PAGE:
The Federal Open Markets Committee noted in a statement at the end of its two-day meeting that the labor market has continued to strengthen and that economic activity has been rising at a moderate rate.

The FOMC noted strong job gains in recent months and the exceptionally low unemployment rate, underscoring the central bank’s growing confidence that tax cuts and government spending will continue to boost the economy. Unemployment is now expected to fall to 3.8% this year and 3.6% in 2019, which would be the lowest since 1969.

While the Fed plans to follow a path of gradual rate increases, Powell said policymakers need to be cautious about inflation. The chairman warned that financial market asset prices, including real estate, are high relative to their longer-run historical norms in some areas.

“You can think of some equity prices. You can think of commercial real estate prices in certain markets. But we don’t see it in housing, which is key,” Powell said.

“Overall, if you put all of that into a pie, what you have is moderate vulnerabilities in our view,” the chairman added.

In their Monetary Policy Report to Congress last month, Fed policymakers noted “valuation pressures continue to be elevated across a range of asset classes, including equities and commercial real estate. In general, valuations are higher than would be expected based solely on the current level of longer-term Treasury yields,” the report said.

Although rates remain low by historical standards, interest rate increases remain top of mind for CRE executives this year. In a sentiment survey by law firm Seyfarth Shaw, 80% of respondents expected multiple rate increases, and clearly expect that the increases will begin to weigh on commercial property markets in 2018.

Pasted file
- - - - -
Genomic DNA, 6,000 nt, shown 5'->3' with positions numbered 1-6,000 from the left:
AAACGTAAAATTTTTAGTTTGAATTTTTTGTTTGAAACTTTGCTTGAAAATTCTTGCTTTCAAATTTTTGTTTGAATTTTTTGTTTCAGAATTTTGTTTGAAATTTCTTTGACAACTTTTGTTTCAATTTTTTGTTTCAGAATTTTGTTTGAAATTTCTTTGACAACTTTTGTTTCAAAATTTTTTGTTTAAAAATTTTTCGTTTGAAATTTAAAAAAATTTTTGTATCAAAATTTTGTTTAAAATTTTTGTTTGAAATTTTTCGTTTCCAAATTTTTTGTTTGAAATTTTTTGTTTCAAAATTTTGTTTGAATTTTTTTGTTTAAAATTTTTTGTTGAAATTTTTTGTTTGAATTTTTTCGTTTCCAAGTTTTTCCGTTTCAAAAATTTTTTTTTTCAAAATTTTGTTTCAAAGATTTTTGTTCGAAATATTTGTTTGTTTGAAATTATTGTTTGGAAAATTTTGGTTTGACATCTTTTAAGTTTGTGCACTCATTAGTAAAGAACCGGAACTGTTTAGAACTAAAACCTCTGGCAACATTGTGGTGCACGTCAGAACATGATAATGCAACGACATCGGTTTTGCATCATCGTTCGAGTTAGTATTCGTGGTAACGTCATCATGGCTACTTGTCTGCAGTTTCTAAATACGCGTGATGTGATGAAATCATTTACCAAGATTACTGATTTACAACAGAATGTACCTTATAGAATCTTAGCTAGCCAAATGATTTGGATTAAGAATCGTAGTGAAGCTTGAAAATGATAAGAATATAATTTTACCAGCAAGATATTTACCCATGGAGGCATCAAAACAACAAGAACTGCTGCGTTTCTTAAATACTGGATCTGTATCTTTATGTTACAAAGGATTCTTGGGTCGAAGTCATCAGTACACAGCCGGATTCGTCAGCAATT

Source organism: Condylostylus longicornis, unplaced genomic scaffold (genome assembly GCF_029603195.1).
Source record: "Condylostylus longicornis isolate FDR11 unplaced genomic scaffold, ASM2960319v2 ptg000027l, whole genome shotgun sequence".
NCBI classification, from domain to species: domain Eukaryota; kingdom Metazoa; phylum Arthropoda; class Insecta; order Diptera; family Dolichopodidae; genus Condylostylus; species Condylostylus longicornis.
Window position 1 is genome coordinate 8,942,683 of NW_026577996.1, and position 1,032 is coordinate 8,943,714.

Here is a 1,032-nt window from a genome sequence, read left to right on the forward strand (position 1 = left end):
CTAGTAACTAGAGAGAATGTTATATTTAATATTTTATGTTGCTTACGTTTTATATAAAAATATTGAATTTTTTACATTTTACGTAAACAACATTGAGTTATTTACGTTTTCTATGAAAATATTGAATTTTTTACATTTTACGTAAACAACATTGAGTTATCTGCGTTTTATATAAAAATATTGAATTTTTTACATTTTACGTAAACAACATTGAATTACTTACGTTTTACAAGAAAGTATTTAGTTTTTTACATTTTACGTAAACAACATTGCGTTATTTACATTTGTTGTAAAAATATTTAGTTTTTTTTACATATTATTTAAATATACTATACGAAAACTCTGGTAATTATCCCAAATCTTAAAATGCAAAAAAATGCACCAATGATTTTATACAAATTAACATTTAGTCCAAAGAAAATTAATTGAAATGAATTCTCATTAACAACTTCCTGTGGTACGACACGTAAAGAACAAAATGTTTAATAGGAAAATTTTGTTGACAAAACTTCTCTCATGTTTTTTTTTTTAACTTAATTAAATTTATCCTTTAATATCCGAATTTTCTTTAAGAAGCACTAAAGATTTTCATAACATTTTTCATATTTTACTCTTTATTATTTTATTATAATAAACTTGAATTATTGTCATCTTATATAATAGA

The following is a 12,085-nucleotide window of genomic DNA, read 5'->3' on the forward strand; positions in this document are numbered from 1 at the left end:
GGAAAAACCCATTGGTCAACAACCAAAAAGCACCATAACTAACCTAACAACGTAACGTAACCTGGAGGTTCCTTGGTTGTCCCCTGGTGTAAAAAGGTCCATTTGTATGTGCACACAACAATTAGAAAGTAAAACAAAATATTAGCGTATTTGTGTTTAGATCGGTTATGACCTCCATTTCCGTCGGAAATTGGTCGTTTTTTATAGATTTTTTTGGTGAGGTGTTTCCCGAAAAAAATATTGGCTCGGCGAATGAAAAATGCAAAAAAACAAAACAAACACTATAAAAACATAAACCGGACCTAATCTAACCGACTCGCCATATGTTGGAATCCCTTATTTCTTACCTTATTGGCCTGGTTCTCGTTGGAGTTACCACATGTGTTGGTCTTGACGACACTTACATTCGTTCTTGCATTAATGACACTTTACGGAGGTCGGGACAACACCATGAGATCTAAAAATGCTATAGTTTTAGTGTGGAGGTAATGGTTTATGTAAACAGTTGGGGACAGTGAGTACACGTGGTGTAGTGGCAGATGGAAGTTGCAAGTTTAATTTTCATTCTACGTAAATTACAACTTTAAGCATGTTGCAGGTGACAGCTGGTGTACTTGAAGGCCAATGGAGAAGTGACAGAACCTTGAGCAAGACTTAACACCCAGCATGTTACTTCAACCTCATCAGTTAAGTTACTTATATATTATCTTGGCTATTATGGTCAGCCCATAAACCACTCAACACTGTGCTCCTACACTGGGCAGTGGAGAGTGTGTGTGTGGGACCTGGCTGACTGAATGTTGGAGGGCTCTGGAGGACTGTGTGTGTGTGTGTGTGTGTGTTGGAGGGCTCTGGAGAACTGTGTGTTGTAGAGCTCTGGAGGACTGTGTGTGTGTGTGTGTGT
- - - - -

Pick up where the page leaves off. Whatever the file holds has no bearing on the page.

More than one-third, 37%, of those surveyed in February by the Chicago-based firm predicted three rate hikes by the Fed over the next 12 months, up from just 14% a year ago.

CoStar Portfolio Strategy Managing Director Hans Nordby notes that the end of the so-called low-rate environment is going to have an increasing impact on CRE pricing going forward.

While interest rates are going to matter much more to investors, and will likely lead to higher cap rates, Nordby expects only about one-half to two-thirds of the 10-year Treasury rate yield should transfer to cap rates because the spreads between cap rates and Treasury rates are already wide compared to historical levels.

“CRE investors have worried about cap rate increases for the better part of 15 years, and fighting the Fed with the assumption of higher rates has served few well. Those who avoided low-cap-rate deals and bought the best assets have fared very well since the Great Recession,” Nordby said.

“However, those who bought at higher cap rates but took on credit or market risks, such as acquiring Toys ‘R Us stores in sleepy suburbs or less-thriving U.S. cities, those bets probably didn’t fare so well,” Nordby added.

“But today’s (rate increase) is a little different,” Nordby added. “The Fed appears to be on board with higher rates at both the short and long ends of the (yield) curve. Fighting the Fed now means trying to hang on to scary-low cap rates in some of the nation’s largest markets.”

Nordby also points out that many properties may have lower cap rates because their existing leases are at below-market rents, which presumably will be replaced with higher-income leases as they roll over.

However, while many assets have the potential to benefit from this dynamic, properties that are locked into a 20-year lease with a credit tenant that was previously touted for its bond-like stability when interest rates were low may see value decline as interest rates rise, Nordby said.

“Markets like New York City multifamily, which had razor-skinny cap rates and spreads, are now showing weak or negative rent growth. These are the types of assets that are most exposed to interest rate surprises in the next couple years,” Nordby said.

The boom of e-commerce, fueled by Amazon, as created a demand for industrial warehouse space across the nation. But how long can the industrial boom be sustained–can other companies follow the “same day delivery” demands sparked by Amazon, and how will increasing construction costs affect the market? At Bisnow’s National Industrial event in New York, such questions were discussed.

Click here to read the responses including how a lack of truck drivers, old ports, and lack of space may impact the industrial marketplace: Industrial Boom